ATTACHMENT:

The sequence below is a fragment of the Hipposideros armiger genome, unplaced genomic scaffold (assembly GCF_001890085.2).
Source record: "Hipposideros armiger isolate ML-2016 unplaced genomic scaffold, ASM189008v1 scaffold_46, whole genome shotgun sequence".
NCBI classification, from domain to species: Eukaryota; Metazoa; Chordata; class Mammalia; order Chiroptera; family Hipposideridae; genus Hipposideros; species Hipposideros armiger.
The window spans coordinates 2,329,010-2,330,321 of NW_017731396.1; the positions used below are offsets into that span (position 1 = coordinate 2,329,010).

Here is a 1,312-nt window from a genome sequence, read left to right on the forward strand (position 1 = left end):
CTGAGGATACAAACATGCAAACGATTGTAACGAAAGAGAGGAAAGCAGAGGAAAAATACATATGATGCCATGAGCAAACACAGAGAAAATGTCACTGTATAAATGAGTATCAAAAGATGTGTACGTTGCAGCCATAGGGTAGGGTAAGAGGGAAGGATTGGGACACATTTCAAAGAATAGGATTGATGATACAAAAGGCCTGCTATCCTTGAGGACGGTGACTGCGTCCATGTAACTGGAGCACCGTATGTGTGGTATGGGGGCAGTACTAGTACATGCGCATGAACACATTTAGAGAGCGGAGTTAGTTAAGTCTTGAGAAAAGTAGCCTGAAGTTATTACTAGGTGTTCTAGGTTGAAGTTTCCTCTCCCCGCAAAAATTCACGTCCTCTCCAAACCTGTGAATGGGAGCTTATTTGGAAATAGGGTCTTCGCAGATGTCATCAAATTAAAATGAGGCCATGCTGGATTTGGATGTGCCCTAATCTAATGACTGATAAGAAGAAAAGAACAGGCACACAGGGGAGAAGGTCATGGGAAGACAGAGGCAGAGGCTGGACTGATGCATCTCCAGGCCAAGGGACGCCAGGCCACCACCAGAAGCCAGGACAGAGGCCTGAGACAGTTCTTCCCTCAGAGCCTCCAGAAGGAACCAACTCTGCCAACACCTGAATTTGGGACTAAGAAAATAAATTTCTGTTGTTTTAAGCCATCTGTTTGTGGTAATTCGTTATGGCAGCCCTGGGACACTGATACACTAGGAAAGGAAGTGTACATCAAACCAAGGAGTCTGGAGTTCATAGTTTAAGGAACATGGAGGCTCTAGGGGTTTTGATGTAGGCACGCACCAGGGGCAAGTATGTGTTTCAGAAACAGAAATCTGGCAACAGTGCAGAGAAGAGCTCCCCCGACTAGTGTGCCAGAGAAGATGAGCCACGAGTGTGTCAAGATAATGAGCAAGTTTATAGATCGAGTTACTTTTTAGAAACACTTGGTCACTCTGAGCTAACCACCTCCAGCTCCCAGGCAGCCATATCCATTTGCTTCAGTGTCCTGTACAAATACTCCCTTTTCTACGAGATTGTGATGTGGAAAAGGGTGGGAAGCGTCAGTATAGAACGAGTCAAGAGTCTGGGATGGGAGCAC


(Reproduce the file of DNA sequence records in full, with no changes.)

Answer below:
The sequence below is a fragment of the Hipposideros armiger genome, unplaced genomic scaffold (assembly GCF_001890085.2).
Source record: "Hipposideros armiger isolate ML-2016 unplaced genomic scaffold, ASM189008v1 scaffold_46, whole genome shotgun sequence".
NCBI classification, from domain to species: Eukaryota; Metazoa; Chordata; class Mammalia; order Chiroptera; family Hipposideridae; genus Hipposideros; species Hipposideros armiger.
The window spans coordinates 2,329,010-2,330,321 of NW_017731396.1; the positions used below are offsets into that span (position 1 = coordinate 2,329,010).

Here is a 1,312-nt window from a genome sequence, read left to right on the forward strand (position 1 = left end):
CTGAGGATACAAACATGCAAACGATTGTAACGAAAGAGAGGAAAGCAGAGGAAAAATACATATGATGCCATGAGCAAACACAGAGAAAATGTCACTGTATAAATGAGTATCAAAAGATGTGTACGTTGCAGCCATAGGGTAGGGTAAGAGGGAAGGATTGGGACACATTTCAAAGAATAGGATTGATGATACAAAAGGCCTGCTATCCTTGAGGACGGTGACTGCGTCCATGTAACTGGAGCACCGTATGTGTGGTATGGGGGCAGTACTAGTACATGCGCATGAACACATTTAGAGAGCGGAGTTAGTTAAGTCTTGAGAAAAGTAGCCTGAAGTTATTACTAGGTGTTCTAGGTTGAAGTTTCCTCTCCCCGCAAAAATTCACGTCCTCTCCAAACCTGTGAATGGGAGCTTATTTGGAAATAGGGTCTTCGCAGATGTCATCAAATTAAAATGAGGCCATGCTGGATTTGGATGTGCCCTAATCTAATGACTGATAAGAAGAAAAGAACAGGCACACAGGGGAGAAGGTCATGGGAAGACAGAGGCAGAGGCTGGACTGATGCATCTCCAGGCCAAGGGACGCCAGGCCACCACCAGAAGCCAGGACAGAGGCCTGAGACAGTTCTTCCCTCAGAGCCTCCAGAAGGAACCAACTCTGCCAACACCTGAATTTGGGACTAAGAAAATAAATTTCTGTTGTTTTAAGCCATCTGTTTGTGGTAATTCGTTATGGCAGCCCTGGGACACTGATACACTAGGAAAGGAAGTGTACATCAAACCAAGGAGTCTGGAGTTCATAGTTTAAGGAACATGGAGGCTCTAGGGGTTTTGATGTAGGCACGCACCAGGGGCAAGTATGTGTTTCAGAAACAGAAATCTGGCAACAGTGCAGAGAAGAGCTCCCCCGACTAGTGTGCCAGAGAAGATGAGCCACGAGTGTGTCAAGATAATGAGCAAGTTTATAGATCGAGTTACTTTTTAGAAACACTTGGTCACTCTGAGCTAACCACCTCCAGCTCCCAGGCAGCCATATCCATTTGCTTCAGTGTCCTGTACAAATACTCCCTTTTCTACGAGATTGTGATGTGGAAAAGGGTGGGAAGCGTCAGTATAGAACGAGTCAAGAGTCTGGGATGGGAGCAC